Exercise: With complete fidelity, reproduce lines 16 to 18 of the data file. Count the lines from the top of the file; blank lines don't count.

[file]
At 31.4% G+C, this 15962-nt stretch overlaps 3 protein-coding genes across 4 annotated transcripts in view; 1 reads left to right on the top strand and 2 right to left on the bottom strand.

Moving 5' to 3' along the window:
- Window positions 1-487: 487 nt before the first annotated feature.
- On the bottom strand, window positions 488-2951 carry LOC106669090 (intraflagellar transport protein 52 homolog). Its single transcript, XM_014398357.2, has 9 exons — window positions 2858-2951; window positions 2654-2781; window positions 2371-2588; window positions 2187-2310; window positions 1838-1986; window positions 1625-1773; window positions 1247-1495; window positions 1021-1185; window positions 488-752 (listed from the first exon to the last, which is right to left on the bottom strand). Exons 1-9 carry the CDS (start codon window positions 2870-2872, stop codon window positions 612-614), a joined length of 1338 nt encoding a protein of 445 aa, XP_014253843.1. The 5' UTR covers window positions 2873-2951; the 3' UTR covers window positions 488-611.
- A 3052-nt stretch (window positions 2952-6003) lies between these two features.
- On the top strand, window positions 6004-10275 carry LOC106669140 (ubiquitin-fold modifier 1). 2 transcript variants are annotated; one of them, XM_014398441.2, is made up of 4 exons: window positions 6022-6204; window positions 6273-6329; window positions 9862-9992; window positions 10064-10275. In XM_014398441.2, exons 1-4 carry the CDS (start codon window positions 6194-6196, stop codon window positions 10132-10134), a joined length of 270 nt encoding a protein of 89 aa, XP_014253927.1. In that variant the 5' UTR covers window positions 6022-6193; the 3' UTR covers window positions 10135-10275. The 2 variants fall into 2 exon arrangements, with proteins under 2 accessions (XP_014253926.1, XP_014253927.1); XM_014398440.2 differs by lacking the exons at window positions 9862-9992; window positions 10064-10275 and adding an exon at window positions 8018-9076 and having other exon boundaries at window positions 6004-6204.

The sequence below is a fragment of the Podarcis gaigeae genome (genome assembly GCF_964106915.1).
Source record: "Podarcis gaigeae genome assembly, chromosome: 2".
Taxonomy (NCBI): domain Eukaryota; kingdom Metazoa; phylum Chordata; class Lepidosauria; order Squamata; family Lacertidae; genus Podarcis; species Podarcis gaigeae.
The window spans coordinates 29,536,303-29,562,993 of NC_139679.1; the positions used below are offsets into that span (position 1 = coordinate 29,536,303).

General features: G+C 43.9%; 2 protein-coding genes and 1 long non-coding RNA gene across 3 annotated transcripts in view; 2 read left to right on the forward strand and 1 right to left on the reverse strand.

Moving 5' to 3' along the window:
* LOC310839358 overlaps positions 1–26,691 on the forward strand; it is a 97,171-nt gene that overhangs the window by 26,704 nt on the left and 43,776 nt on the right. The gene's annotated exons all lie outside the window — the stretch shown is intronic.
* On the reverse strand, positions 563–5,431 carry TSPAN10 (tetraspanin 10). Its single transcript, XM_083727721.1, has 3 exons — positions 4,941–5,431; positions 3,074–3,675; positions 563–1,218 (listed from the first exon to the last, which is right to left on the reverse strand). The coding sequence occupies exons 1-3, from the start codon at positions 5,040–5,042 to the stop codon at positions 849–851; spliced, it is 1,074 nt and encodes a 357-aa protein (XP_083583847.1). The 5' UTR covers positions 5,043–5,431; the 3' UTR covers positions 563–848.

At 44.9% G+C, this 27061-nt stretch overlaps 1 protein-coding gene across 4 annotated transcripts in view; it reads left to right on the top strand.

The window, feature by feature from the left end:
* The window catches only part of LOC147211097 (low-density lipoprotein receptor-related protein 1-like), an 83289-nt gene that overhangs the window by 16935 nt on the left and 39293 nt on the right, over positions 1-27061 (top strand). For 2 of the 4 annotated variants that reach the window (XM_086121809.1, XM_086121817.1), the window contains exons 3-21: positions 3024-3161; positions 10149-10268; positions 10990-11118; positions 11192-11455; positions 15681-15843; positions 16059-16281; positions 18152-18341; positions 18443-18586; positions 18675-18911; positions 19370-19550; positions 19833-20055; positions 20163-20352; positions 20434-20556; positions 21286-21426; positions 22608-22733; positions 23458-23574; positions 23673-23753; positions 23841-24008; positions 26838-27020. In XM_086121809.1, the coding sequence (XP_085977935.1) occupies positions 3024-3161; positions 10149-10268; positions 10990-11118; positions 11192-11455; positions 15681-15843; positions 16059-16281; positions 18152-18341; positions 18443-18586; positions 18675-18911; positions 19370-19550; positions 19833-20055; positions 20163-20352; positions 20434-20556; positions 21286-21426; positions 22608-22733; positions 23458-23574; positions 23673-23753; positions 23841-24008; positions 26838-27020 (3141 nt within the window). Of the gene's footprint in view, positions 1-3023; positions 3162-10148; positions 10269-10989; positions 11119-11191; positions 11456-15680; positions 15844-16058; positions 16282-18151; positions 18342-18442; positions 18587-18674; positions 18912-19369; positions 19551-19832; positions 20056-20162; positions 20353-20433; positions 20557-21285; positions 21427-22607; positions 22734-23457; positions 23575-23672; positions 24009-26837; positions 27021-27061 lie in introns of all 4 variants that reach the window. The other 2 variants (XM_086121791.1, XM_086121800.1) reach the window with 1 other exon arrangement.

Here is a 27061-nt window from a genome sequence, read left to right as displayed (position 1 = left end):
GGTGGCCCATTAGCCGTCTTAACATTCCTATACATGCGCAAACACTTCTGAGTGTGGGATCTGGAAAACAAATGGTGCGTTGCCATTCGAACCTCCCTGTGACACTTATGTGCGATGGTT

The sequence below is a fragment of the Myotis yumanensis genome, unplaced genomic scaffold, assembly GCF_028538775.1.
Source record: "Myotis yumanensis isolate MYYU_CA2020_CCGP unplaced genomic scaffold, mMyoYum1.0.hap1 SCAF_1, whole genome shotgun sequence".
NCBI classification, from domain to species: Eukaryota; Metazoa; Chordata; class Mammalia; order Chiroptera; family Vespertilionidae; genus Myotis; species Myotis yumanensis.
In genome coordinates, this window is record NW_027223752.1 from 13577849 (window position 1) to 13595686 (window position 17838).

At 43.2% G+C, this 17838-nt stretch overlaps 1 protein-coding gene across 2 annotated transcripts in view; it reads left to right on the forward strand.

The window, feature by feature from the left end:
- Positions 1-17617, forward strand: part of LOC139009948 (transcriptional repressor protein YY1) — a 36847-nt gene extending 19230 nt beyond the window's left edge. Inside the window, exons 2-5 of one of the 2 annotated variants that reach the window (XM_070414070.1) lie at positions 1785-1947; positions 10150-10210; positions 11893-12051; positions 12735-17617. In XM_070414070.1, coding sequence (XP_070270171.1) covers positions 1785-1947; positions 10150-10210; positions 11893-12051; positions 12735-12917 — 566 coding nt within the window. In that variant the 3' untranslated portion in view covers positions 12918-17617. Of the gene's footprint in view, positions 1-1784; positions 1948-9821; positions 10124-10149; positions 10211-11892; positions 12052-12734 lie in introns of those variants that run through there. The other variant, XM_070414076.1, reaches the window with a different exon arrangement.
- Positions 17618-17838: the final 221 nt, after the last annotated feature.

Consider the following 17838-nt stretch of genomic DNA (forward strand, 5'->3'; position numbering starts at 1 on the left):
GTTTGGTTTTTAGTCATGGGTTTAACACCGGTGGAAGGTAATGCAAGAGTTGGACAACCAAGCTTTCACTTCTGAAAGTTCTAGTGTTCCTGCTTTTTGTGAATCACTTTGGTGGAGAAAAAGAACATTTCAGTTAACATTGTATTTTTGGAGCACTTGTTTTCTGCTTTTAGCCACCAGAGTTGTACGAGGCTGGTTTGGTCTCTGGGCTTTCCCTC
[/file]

The window, feature by feature from the left end:
* The window catches only part of LOC147211097 (low-density lipoprotein receptor-related protein 1-like), an 83289-nt gene that overhangs the window by 16935 nt on the left and 39293 nt on the right, over positions 1-27061 (top strand). For 2 of the 4 annotated variants that reach the window (XM_086121809.1, XM_086121817.1), the window contains exons 3-21: positions 3024-3161; positions 10149-10268; positions 10990-11118; positions 11192-11455; positions 15681-15843; positions 16059-16281; positions 18152-18341; positions 18443-18586; positions 18675-18911; positions 19370-19550; positions 19833-20055; positions 20163-20352; positions 20434-20556; positions 21286-21426; positions 22608-22733; positions 23458-23574; positions 23673-23753; positions 23841-24008; positions 26838-27020. In XM_086121809.1, the coding sequence (XP_085977935.1) occupies positions 3024-3161; positions 10149-10268; positions 10990-11118; positions 11192-11455; positions 15681-15843; positions 16059-16281; positions 18152-18341; positions 18443-18586; positions 18675-18911; positions 19370-19550; positions 19833-20055; positions 20163-20352; positions 20434-20556; positions 21286-21426; positions 22608-22733; positions 23458-23574; positions 23673-23753; positions 23841-24008; positions 26838-27020 (3141 nt within the window). Of the gene's footprint in view, positions 1-3023; positions 3162-10148; positions 10269-10989; positions 11119-11191; positions 11456-15680; positions 15844-16058; positions 16282-18151; positions 18342-18442; positions 18587-18674; positions 18912-19369; positions 19551-19832; positions 20056-20162; positions 20353-20433; positions 20557-21285; positions 21427-22607; positions 22734-23457; positions 23575-23672; positions 24009-26837; positions 27021-27061 lie in introns of all 4 variants that reach the window. The other 2 variants (XM_086121791.1, XM_086121800.1) reach the window with 1 other exon arrangement.

Here is a 27061-nt window from a genome sequence, read left to right as displayed (position 1 = left end):